The legal battle over a controversial condominium project in Rehoboth Beach has taken a new turn.
The fight over the proposed BeachWalk development has been ongoing for nearly three years. Proposed in 2015, the 63-unit project is currently used as the Rehoboth Beach Plaza shopping center, and owner Keith Monigle is trying to redevelop the 7.75-acre parcel as 58 single-family detached homes and five multifamily, apartment-style units. Monigle proposed the project as a condominium, but the city has ruled that he should apply as a major subdivision.
The project ran into trouble almost from the get-go. While it consists mainly of single-family homes, BeachWalk was submitted as a condominium, not a subdivision. The property is all one lot, and does not have to conform with the stricter requirements of a major subdivision. Neighbors raised concerns, among other things, about the project’s density, the size of the houses - all four-to-five bedroom homes - and the effects on traffic. Neighboring property owners Carol and Jim Tello tried to join the legal proceedings, but their attempts to become parties in the case were denied by Judge E. Scott Bradley.
Police and fire officials opposed the project’s plan to cut off access to the property from Route 1, as well as the proposed 20-foot-wide drive aisles, which are half the width of what is required under a major subdivision.
Rehoboth building inspector Dam Molina denied BeachWalk a building permit, stating city code prevented more than one dwelling unit could be built on a lot. That decision was appealed to the board of adjustment in May 2016, which overruled Molina’s decision.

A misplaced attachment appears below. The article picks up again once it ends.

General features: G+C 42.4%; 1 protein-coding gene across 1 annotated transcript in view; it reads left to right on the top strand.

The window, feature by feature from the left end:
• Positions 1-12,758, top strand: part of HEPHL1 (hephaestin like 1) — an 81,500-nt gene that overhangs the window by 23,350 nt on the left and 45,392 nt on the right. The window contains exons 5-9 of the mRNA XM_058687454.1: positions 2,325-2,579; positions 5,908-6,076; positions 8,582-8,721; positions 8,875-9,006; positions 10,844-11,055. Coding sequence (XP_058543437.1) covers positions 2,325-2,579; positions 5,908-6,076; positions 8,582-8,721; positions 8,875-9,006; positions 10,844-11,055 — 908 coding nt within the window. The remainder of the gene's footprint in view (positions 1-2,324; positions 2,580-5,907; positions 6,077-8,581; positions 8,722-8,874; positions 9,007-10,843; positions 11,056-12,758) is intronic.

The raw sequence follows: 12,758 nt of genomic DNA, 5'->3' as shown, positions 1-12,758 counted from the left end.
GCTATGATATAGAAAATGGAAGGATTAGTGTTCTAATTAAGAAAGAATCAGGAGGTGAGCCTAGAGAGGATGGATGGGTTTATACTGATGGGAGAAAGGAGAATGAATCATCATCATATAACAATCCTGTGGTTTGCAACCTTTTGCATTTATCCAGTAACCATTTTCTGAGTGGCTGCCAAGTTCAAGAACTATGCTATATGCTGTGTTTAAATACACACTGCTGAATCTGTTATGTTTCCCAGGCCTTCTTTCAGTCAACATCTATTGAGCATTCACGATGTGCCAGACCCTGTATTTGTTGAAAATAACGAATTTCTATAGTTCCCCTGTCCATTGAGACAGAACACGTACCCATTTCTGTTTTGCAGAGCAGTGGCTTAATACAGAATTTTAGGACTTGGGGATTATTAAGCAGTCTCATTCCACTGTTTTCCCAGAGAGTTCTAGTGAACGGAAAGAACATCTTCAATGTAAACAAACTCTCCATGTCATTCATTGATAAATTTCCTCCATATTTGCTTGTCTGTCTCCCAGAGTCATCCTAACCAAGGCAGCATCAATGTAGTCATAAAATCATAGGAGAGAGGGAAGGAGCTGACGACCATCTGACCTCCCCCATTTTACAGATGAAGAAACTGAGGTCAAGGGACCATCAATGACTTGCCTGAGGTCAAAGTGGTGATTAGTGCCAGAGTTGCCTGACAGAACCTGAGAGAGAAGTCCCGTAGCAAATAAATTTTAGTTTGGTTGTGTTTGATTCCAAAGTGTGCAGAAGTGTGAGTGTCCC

BeachWalk then proceeded to the planning commission for site-plan review. In October 2016, the commission ruled BeachWalk is a major subdivision. Monigle refused to apply as a major subdivision; the commission then declined to take further action on the application, refusing to take a vote.
Monigle then appealed to the city commissioners, and in January, the commissioners upheld the planning commission’s decision. The case was then appealed to Delaware Superior Court, where it has become two cases.
The first case is the appeal of the commissioners’ decision, which the city has tried to have dismissed. The second case, filed by the city, is asking Bradley to apply a city ordinance, passed in November 2016, that allows only one single-family detached dwelling per lot. The city has asked for the two cases to be consolidated; BeachWalk’s attorneys oppose consolidation because, they argue, the city is trying introduce new arguments on appeal. Bradley has not yet ruled on the motion to consolidate.
On Oct. 30, the city filed a second motion to dismiss, on grounds BeachWalk has not stated a claim and for a lack of subject matter jurisdiction.
In its motion, the city argues that the ordinance preventing more than one dwelling unit on a lot should be applied to BeachWalk, even though BeachWalk’s application was filed prior to the ordinance being enacted. The city argues that nothing in the ordinance exempts pending applications such as BeachWalk and that under the old code, BeachWalk was required to submit a major subdivision application.
The city has asked Bradley to dismiss the cases with prejudice. BeachWalk is due to file an answer to the city’s motion by the end of November.